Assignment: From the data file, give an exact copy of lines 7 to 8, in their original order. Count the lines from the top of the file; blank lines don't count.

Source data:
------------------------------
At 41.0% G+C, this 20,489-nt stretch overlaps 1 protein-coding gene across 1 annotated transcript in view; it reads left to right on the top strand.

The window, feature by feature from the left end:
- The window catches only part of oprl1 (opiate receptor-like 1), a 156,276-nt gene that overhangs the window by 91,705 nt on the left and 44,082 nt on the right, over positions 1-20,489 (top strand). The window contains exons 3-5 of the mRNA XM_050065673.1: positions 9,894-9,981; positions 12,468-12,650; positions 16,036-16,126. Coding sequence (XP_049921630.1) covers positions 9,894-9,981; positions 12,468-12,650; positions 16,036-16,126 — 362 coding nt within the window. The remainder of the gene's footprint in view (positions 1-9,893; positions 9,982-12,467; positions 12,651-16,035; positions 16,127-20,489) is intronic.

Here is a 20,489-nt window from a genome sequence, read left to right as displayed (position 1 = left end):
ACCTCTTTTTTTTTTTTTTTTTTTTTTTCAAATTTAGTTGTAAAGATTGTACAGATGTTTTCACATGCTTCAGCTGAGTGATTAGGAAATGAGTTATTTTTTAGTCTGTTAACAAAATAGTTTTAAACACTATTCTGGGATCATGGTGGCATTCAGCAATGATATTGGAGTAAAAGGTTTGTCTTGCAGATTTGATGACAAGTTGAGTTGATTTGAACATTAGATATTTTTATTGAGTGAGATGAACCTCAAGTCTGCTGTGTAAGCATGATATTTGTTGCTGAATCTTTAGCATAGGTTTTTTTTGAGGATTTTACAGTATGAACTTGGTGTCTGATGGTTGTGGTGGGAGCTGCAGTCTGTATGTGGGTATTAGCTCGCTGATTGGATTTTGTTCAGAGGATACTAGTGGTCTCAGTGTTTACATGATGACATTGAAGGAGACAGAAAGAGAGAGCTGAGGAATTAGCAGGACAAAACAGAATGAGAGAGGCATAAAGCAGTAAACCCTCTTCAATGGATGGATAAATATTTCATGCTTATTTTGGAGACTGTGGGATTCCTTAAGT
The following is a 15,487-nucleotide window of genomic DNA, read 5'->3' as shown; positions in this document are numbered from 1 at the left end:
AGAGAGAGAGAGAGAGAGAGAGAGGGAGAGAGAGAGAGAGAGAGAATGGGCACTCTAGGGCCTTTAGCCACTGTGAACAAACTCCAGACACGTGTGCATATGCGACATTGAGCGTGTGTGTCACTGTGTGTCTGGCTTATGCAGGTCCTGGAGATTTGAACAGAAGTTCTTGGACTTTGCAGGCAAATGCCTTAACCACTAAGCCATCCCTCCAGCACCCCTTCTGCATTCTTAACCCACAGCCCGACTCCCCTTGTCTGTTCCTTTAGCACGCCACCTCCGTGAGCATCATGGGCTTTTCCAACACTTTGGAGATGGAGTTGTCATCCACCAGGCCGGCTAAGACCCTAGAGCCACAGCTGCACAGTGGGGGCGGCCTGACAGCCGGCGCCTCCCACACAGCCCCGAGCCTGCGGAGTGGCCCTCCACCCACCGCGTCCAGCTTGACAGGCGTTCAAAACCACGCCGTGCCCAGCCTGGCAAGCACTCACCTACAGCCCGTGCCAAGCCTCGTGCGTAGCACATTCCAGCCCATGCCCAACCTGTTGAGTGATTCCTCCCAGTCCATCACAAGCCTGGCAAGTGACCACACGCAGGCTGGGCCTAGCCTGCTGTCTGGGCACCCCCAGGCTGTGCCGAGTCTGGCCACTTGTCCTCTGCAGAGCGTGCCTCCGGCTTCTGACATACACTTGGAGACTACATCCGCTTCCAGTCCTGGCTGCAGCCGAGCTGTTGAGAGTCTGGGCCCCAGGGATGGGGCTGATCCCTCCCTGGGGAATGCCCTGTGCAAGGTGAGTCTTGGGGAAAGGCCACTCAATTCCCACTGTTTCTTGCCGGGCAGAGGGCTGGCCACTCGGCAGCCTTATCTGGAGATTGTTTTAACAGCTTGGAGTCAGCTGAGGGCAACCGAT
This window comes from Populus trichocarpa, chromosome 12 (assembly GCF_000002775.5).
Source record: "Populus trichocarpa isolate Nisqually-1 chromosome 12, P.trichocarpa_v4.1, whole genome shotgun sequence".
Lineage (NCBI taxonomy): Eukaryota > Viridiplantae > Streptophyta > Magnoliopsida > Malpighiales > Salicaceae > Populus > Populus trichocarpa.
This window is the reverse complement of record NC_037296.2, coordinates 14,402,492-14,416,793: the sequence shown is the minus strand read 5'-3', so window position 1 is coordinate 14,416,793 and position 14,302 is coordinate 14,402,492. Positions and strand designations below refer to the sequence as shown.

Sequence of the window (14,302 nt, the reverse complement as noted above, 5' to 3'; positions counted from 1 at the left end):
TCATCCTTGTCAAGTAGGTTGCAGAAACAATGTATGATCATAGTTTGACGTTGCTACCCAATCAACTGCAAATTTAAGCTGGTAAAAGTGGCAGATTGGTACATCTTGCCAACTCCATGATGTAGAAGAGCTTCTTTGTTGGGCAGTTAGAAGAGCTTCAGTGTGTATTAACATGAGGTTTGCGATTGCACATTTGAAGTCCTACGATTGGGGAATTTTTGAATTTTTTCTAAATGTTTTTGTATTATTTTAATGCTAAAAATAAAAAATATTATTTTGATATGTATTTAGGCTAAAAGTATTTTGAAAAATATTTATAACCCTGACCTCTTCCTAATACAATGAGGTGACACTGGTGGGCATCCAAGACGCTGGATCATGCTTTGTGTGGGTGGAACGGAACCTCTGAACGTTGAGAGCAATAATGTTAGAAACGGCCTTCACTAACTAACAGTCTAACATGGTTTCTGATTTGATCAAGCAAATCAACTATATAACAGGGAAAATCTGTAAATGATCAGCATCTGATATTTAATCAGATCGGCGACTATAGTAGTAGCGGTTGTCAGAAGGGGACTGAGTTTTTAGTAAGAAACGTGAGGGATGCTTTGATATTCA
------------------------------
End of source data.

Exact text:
AGAGAGAGAGAGAGAGAGAGAGAGGGAGAGAGAGAGAGAGAGAGAATGGGCACTCTAGGGCCTTTAGCCACTGTGAACAAACTCCAGACACGTGTGCATATGCGACATTGAGCGTGTGTGTCACTGTGTGTCTGGCTTATGCAGGTCCTGGAGATTTGAACAGAAGTTCTTGGACTTTGCAGGCAAATGCCTTAACCACTAAGCCATCCCTCCAGCACCCCTTCTGCATTCTTAACCCACAGCCCGACTCCCCTTGTCTGTTCCTTTAGCACGCCACCTCCGTGAGCATCATGGGCTTTTCCAACACTTTGGAGATGGAGTTGTCATCCACCAGGCCGGCTAAGACCCTAGAGCCACAGCTGCACAGTGGGGGCGGCCTGACAGCCGGCGCCTCCCACACAGCCCCGAGCCTGCGGAGTGGCCCTCCACCCACCGCGTCCAGCTTGACAGGCGTTCAAAACCACGCCGTGCCCAGCCTGGCAAGCACTCACCTACAGCCCGTGCCAAGCCTCGTGCGTAGCACATTCCAGCCCATGCCCAACCTGTTGAGTGATTCCTCCCAGTCCATCACAAGCCTGGCAAGTGACCACACGCAGGCTGGGCCTAGCCTGCTGTCTGGGCACCCCCAGGCTGTGCCGAGTCTGGCCACTTGTCCTCTGCAGAGCGTGCCTCCGGCTTCTGACATACACTTGGAGACTACATCCGCTTCCAGTCCTGGCTGCAGCCGAGCTGTTGAGAGTCTGGGCCCCAGGGATGGGGCTGATCCCTCCCTGGGGAATGCCCTGTGCAAGGTGAGTCTTGGGGAAAGGCCACTCAATTCCCACTGTTTCTTGCCGGGCAGAGGGCTGGCCACTCGGCAGCCTTATCTGGAGATTGTTTTAACAGCTTGGAGTCAGCTGAGGGCAACCGAT
This window comes from Populus trichocarpa, chromosome 12 (assembly GCF_000002775.5).